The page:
Since the early 1970s Hamish Fulton has been labelled sculptor, photographer, land artist and conceptual artist. He, however, describes himself as a ‘walking artist’. In 1971 he made the first of numerous walks as a way to experience a physical engagement between man and nature. The resulting work is a translation of these experiences into a variety of media, including photography, illustrations, maps and wall texts. Whatever the form, Fulton’s work aims to express and record his specific responses to the places he travels through, allowing us to engage with his experience. The words and images always refer to specific events happening during the walk: moonlight, length of the journey, stones, birds, rivers. As the artist has stated on various occasions, his work ‘is about discovery, perception about nature, about yourself. What I build is an experience, not a sculpture.’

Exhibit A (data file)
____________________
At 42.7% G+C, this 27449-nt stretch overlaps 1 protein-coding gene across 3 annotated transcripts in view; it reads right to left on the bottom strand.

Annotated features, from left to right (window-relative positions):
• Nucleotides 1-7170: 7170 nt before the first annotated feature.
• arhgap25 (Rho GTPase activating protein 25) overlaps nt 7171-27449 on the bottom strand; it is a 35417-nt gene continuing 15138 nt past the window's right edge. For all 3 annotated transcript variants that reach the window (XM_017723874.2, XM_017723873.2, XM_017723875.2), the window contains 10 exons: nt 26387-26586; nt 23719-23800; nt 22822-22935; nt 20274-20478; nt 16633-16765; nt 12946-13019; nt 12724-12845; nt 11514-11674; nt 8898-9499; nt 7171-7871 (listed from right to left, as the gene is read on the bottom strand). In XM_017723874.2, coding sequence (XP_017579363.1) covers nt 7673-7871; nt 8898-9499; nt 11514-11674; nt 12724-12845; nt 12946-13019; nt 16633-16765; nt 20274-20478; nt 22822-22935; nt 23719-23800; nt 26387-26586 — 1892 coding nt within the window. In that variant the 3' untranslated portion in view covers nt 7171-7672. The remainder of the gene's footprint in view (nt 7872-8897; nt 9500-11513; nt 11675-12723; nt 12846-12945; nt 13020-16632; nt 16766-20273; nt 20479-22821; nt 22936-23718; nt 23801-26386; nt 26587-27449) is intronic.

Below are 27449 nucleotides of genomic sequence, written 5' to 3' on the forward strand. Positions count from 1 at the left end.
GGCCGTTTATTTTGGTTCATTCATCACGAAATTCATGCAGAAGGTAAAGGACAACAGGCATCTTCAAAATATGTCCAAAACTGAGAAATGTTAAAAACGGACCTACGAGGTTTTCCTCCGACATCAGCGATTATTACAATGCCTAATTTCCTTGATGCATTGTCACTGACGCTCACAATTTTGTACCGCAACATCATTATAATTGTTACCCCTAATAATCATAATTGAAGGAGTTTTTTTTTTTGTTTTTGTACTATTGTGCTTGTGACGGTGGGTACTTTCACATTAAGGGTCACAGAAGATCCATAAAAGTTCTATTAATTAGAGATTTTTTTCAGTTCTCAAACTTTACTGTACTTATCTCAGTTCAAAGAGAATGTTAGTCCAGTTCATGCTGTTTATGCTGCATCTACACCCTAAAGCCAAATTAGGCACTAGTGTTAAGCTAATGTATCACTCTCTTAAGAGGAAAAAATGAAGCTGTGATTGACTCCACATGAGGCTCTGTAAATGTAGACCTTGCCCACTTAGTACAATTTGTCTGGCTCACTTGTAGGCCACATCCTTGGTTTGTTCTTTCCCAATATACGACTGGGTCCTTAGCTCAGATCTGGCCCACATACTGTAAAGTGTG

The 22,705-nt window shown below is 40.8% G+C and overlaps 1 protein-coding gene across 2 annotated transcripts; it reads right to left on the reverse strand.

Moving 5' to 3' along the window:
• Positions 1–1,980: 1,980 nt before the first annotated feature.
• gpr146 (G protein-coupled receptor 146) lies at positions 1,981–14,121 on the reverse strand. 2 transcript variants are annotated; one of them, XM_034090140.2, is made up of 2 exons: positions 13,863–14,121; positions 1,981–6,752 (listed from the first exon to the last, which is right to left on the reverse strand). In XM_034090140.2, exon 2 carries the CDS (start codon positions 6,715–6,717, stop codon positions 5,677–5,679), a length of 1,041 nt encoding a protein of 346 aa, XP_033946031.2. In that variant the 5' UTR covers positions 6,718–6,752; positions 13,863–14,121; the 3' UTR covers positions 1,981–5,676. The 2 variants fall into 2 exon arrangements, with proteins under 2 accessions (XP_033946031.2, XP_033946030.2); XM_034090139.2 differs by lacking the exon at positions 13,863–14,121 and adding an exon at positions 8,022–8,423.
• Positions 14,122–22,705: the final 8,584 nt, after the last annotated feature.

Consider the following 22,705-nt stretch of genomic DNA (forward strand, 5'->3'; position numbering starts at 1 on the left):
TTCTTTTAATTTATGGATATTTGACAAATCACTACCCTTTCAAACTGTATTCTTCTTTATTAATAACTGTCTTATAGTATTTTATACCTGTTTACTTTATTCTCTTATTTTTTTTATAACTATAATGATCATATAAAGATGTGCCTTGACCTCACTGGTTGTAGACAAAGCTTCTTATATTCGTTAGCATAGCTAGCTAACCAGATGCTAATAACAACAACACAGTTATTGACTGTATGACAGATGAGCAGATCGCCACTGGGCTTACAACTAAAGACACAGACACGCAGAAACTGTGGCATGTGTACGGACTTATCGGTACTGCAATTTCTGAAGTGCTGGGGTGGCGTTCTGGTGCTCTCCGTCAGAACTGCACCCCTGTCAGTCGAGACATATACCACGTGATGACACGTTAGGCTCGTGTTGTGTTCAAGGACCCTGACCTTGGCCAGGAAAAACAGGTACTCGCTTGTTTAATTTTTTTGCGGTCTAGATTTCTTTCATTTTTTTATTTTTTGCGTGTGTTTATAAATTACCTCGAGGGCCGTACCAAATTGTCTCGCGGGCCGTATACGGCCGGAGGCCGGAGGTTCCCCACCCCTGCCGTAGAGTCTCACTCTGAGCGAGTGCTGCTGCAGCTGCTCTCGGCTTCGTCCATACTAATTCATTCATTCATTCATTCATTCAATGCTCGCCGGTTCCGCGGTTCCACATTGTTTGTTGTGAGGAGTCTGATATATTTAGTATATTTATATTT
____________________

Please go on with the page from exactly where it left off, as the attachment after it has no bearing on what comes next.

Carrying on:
Over the last fifty years Fulton has walked thousands of miles across 5 continents and 25 countries. The act of walking remains central to his practice and unlike his contemporary Richard Long, Fulton does not alter the form of the landscape he walks in, but records the experience through photographs and words.
Hamish Fulton was born in London in 1946 to Scottish parents. Between 1964 and 1969 he studied at Hammersmith College of Art, St Martins School of Art and the Royal College of Art in London with fellow students Richard Long and Gilbert & George. Fulton work is included in major public collections such as Tate Gallery, National Galleries of Scotland, MOMA, National Gallery of Canada, Stedelijk Museum, Tokyo Metropolitan Art Museum, Los Angeles County Museum, Victoria and Albert Museum.
Hamish Fulton's website can be viewed at www.hamish-fulton.com